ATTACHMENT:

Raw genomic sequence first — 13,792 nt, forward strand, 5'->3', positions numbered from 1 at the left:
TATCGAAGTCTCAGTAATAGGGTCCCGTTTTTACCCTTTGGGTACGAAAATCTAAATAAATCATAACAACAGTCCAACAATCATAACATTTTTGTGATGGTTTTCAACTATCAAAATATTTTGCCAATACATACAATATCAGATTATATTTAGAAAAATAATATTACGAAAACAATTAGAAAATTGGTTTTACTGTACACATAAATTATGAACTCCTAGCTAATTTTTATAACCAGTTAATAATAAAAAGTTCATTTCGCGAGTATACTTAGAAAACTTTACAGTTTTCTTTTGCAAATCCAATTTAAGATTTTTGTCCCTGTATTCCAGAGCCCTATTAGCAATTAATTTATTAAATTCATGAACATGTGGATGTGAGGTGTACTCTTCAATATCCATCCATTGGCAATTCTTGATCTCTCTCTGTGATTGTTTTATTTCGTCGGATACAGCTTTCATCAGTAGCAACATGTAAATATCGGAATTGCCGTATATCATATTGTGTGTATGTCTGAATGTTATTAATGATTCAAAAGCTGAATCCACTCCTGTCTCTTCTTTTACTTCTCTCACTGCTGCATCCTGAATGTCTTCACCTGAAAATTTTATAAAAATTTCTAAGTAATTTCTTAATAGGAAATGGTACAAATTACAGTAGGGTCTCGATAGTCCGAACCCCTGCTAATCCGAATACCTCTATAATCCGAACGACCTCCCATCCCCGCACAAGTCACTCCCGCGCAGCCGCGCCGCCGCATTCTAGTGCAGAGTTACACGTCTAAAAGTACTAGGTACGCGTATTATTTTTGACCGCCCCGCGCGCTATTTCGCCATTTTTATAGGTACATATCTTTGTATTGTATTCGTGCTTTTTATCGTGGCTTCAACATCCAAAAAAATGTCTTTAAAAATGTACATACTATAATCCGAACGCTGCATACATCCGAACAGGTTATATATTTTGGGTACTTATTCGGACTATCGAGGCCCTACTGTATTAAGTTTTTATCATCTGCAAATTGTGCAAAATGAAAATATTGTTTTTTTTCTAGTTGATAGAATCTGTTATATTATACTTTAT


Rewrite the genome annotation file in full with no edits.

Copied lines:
Raw genomic sequence first — 13,792 nt, forward strand, 5'->3', positions numbered from 1 at the left:
TATCGAAGTCTCAGTAATAGGGTCCCGTTTTTACCCTTTGGGTACGAAAATCTAAATAAATCATAACAACAGTCCAACAATCATAACATTTTTGTGATGGTTTTCAACTATCAAAATATTTTGCCAATACATACAATATCAGATTATATTTAGAAAAATAATATTACGAAAACAATTAGAAAATTGGTTTTACTGTACACATAAATTATGAACTCCTAGCTAATTTTTATAACCAGTTAATAATAAAAAGTTCATTTCGCGAGTATACTTAGAAAACTTTACAGTTTTCTTTTGCAAATCCAATTTAAGATTTTTGTCCCTGTATTCCAGAGCCCTATTAGCAATTAATTTATTAAATTCATGAACATGTGGATGTGAGGTGTACTCTTCAATATCCATCCATTGGCAATTCTTGATCTCTCTCTGTGATTGTTTTATTTCGTCGGATACAGCTTTCATCAGTAGCAACATGTAAATATCGGAATTGCCGTATATCATATTGTGTGTATGTCTGAATGTTATTAATGATTCAAAAGCTGAATCCACTCCTGTCTCTTCTTTTACTTCTCTCACTGCTGCATCCTGAATGTCTTCACCTGAAAATTTTATAAAAATTTCTAAGTAATTTCTTAATAGGAAATGGTACAAATTACAGTAGGGTCTCGATAGTCCGAACCCCTGCTAATCCGAATACCTCTATAATCCGAACGACCTCCCATCCCCGCACAAGTCACTCCCGCGCAGCCGCGCCGCCGCATTCTAGTGCAGAGTTACACGTCTAAAAGTACTAGGTACGCGTATTATTTTTGACCGCCCCGCGCGCTATTTCGCCATTTTTATAGGTACATATCTTTGTATTGTATTCGTGCTTTTTATCGTGGCTTCAACATCCAAAAAAATGTCTTTAAAAATGTACATACTATAATCCGAACGCTGCATACATCCGAACAGGTTATATATTTTGGGTACTTATTCGGACTATCGAGGCCCTACTGTATTAAGTTTTTATCATCTGCAAATTGTGCAAAATGAAAATATTGTTTTTTTTCTAGTTGATAGAATCTGTTATATTATACTTTAT